Daily Archives: March 1, 2013


The Video that Bradley Manning says Pushed Him to Upload to Wikileaks

The Real News Network has this series of interviews that was done starting on May 12, 2010. Now that Bradley Manning is getting to explain why he did what he did, this is a must see series for right now.

It is the best explanation that I have seen of what it is like to learn to be a soldier.

The first segment is this video below:


Josh Stieber, a member of the army company that came upon the Iraqis murdered by the US helicopter crew, discusses the Wikileaks video and army training that makes killing civilians acceptable

  1. The Video that Bradley Manning says Pushed Him to Upload to Wikileaks
  2. Training makes killing civilians acceptable Pt2
  3. Training makes killing civilians acceptable Pt3
  4. Training makes killing civilians acceptable Pt4

My training in the Army in 1967 during the Viet Nam War Era is completely consistent with what Josh Stieber says in these interviews. Part of the difference between what Stieber went through and what I went through is that I was a lot older when I went through basic and advanced infantry training than what Josh was. I did not have nearly the difficulty that Josh did in understanding what was going on with the training I was being given. I understood that the racism and dehumanizing of the enemy was probably a necessary part of preparing me to be a good soldier and to survive my tour of duty. However, since I could understand what the training was trying to do and I had to reject what it was trying to teach me about the enemy, I knew that I would probably not survive being in combat.

I was lucky in that I already had finished college and had a degree in Electrical Engineering. I managed to get an assignment as an engineer at Frankford Arsenal in Philadelphia, Pennsylvania for the rest of my tour of duty after training. The closest I came to combat was when our company commander at the arsenal volunteered our services to the local police to quell the riots after Martin Luther King, Jr.’s assassination. Fortunately, the local police had the good sense to decline the offer.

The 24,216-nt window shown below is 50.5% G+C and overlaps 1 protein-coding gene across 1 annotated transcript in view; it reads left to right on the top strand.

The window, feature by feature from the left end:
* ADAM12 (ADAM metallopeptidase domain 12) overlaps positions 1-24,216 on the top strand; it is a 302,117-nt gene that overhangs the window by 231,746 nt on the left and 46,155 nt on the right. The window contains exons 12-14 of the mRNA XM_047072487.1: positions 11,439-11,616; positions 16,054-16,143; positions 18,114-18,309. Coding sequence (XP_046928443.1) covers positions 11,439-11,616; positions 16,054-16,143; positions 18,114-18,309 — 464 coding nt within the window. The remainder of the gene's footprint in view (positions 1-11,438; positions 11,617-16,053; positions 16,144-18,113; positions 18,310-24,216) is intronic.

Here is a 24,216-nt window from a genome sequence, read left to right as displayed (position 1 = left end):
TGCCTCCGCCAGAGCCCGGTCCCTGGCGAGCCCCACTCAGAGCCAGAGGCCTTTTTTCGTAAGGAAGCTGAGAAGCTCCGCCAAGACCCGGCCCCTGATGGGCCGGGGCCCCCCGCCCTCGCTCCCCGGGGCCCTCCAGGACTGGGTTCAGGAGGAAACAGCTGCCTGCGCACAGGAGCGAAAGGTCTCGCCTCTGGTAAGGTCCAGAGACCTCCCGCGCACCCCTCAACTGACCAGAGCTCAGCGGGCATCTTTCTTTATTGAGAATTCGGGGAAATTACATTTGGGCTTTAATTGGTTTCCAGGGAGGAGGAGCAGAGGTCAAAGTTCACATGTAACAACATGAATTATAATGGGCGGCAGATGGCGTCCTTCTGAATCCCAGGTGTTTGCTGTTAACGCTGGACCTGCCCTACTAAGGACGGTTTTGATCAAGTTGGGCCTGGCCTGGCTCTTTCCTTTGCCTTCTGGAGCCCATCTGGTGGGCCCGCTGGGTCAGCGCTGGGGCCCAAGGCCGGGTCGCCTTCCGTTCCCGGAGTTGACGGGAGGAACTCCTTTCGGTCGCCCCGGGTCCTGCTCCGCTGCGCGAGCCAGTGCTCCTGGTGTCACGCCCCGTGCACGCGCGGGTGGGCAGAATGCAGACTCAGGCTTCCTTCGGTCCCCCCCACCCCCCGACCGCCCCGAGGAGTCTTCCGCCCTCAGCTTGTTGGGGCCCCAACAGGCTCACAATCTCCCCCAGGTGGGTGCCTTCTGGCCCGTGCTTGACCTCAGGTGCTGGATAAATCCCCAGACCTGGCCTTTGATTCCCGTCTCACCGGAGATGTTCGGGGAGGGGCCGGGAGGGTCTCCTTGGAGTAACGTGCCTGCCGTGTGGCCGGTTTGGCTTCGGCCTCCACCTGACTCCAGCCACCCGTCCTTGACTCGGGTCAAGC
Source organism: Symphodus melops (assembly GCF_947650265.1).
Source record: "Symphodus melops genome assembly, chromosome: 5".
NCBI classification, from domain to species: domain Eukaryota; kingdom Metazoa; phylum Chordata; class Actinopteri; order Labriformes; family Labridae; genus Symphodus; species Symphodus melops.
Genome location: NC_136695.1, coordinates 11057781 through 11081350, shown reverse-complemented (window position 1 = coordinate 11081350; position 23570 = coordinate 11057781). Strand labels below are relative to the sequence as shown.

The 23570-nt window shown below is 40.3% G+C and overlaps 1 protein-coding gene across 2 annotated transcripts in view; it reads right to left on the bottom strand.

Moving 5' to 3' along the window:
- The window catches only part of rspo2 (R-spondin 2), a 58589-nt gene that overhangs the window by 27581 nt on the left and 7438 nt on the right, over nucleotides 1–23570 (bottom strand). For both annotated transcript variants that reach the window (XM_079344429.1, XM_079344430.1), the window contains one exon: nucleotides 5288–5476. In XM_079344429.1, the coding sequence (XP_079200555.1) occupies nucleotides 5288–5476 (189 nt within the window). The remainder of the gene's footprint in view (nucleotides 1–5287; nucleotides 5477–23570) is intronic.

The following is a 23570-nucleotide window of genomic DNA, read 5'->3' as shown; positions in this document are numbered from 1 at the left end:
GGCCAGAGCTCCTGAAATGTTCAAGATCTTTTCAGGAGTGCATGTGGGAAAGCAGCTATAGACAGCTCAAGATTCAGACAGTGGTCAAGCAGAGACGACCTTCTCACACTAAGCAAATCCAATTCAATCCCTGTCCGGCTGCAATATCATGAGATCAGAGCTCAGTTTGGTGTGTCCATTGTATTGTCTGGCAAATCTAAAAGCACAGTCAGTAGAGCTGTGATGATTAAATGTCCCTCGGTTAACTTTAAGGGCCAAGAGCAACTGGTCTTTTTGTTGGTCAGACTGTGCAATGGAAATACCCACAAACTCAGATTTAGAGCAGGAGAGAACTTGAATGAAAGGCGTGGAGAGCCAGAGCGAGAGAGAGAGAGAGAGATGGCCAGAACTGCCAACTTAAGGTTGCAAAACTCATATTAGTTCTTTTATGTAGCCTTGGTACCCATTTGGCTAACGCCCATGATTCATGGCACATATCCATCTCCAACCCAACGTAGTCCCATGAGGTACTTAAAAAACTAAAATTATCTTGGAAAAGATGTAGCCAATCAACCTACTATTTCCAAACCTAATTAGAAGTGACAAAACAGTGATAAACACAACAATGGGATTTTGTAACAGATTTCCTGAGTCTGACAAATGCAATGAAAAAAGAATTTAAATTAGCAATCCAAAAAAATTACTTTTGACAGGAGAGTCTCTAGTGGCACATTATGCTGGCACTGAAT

If I have the time someday, I might explain why I have a sense of pride in the fact that I was threatened with the charge of mutiny punishable by death while I was in Philadelphia. I sometimes have nightmares of being drafted again into the Army at my current age, whatever age that might be at the time of the nightmare. I keep saying, “Look at my record. Are you sure you really want me back?”


You Don’t Want Super-High-Speed Internet, Says Time Warner Cable

Wired has the story You Don’t Want Super-High-Speed Internet, Says Time Warner Cable.

Time Warner Cable chief technology officer Irene Esteves says you don’t really want the gigabit speeds offered by Google Fiber and other high speed providers.
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Esteves did say that if demand and applications pick up, the company would be interested in offering faster connections to communities, The Verge reported. But by then, it may be too late for the incumbents.